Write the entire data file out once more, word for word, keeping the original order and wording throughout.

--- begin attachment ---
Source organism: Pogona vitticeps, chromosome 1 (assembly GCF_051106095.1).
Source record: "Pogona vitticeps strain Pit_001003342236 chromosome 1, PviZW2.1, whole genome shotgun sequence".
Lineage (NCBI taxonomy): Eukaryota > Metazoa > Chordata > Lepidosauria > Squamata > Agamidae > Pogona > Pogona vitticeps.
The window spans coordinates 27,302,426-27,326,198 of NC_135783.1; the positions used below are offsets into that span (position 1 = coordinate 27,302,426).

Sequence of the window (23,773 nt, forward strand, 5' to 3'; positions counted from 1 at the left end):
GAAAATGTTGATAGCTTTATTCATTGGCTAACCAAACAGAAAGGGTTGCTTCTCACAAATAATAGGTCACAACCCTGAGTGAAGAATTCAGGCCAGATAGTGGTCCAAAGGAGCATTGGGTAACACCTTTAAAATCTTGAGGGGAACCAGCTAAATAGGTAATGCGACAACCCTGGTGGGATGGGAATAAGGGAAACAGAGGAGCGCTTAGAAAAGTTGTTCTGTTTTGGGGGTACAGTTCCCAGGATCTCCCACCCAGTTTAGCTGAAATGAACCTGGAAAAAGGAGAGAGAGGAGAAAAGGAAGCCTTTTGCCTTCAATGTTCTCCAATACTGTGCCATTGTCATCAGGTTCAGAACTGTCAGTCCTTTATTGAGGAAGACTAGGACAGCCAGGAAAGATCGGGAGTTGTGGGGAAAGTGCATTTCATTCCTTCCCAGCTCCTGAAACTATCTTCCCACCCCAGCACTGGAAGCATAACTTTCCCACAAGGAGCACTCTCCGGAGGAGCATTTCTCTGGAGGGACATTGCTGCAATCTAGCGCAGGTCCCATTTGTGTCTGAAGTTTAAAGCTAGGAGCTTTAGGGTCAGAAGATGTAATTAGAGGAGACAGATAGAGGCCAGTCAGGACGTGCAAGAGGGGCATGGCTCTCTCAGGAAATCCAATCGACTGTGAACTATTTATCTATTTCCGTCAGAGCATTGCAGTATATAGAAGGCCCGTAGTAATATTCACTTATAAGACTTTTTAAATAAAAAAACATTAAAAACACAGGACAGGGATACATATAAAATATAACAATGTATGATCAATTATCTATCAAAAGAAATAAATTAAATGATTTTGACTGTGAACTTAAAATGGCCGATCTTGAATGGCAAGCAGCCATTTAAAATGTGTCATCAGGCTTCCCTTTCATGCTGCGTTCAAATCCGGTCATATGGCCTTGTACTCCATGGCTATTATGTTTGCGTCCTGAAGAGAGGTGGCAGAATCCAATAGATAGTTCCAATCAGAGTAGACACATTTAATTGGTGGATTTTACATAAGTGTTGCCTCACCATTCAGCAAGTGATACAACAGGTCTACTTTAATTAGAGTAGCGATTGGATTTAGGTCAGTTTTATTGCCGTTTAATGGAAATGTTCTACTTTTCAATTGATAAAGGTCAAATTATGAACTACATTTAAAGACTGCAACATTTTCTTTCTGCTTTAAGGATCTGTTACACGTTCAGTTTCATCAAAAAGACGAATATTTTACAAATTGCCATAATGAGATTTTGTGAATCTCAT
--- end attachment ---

Source organism: Pogona vitticeps, chromosome 1 (assembly GCF_051106095.1).
Source record: "Pogona vitticeps strain Pit_001003342236 chromosome 1, PviZW2.1, whole genome shotgun sequence".
Lineage (NCBI taxonomy): Eukaryota > Metazoa > Chordata > Lepidosauria > Squamata > Agamidae > Pogona > Pogona vitticeps.
The window spans coordinates 27,302,426-27,326,198 of NC_135783.1; the positions used below are offsets into that span (position 1 = coordinate 27,302,426).

Sequence of the window (23,773 nt, forward strand, 5' to 3'; positions counted from 1 at the left end):
GAAAATGTTGATAGCTTTATTCATTGGCTAACCAAACAGAAAGGGTTGCTTCTCACAAATAATAGGTCACAACCCTGAGTGAAGAATTCAGGCCAGATAGTGGTCCAAAGGAGCATTGGGTAACACCTTTAAAATCTTGAGGGGAACCAGCTAAATAGGTAATGCGACAACCCTGGTGGGATGGGAATAAGGGAAACAGAGGAGCGCTTAGAAAAGTTGTTCTGTTTTGGGGGTACAGTTCCCAGGATCTCCCACCCAGTTTAGCTGAAATGAACCTGGAAAAAGGAGAGAGAGGAGAAAAGGAAGCCTTTTGCCTTCAATGTTCTCCAATACTGTGCCATTGTCATCAGGTTCAGAACTGTCAGTCCTTTATTGAGGAAGACTAGGACAGCCAGGAAAGATCGGGAGTTGTGGGGAAAGTGCATTTCATTCCTTCCCAGCTCCTGAAACTATCTTCCCACCCCAGCACTGGAAGCATAACTTTCCCACAAGGAGCACTCTCCGGAGGAGCATTTCTCTGGAGGGACATTGCTGCAATCTAGCGCAGGTCCCATTTGTGTCTGAAGTTTAAAGCTAGGAGCTTTAGGGTCAGAAGATGTAATTAGAGGAGACAGATAGAGGCCAGTCAGGACGTGCAAGAGGGGCATGGCTCTCTCAGGAAATCCAATCGACTGTGAACTATTTATCTATTTCCGTCAGAGCATTGCAGTATATAGAAGGCCCGTAGTAATATTCACTTATAAGACTTTTTAAATAAAAAAACATTAAAAACACAGGACAGGGATACATATAAAATATAACAATGTATGATCAATTATCTATCAAAAGAAATAAATTAAATGATTTTGACTGTGAACTTAAAATGGCCGATCTTGAATGGCAAGCAGCCATTTAAAATGTGTCATCAGGCTTCCCTTTCATGCTGCGTTCAAATCCGGTCATATGGCCTTGTACTCCATGGCTATTATGTTTGCGTCCTGAAGAGAGGTGGCAGAATCCAATAGATAGTTCCAATCAGAGTAGACACATTTAATTGGTGGATTTTACATAAGTGTTGCCTCACCATTCAGCAAGTGATACAACAGGTCTACTTTAATTAGAGTAGCGATTGGATTTAGGTCAGTTTTATTGCCGTTTAATGGAAATGTTCTACTTTTCAATTGATAAAGGTCAAATTATGAACTACATTTAAAGACTGCAACATTTTCTTTCTGCTTTAAGGATCTGTTACACGTTCAGTTTCATCAAAAAGACGAATATTTTACAAATTGCCATAATGAGATTTTGTGAATCTCAT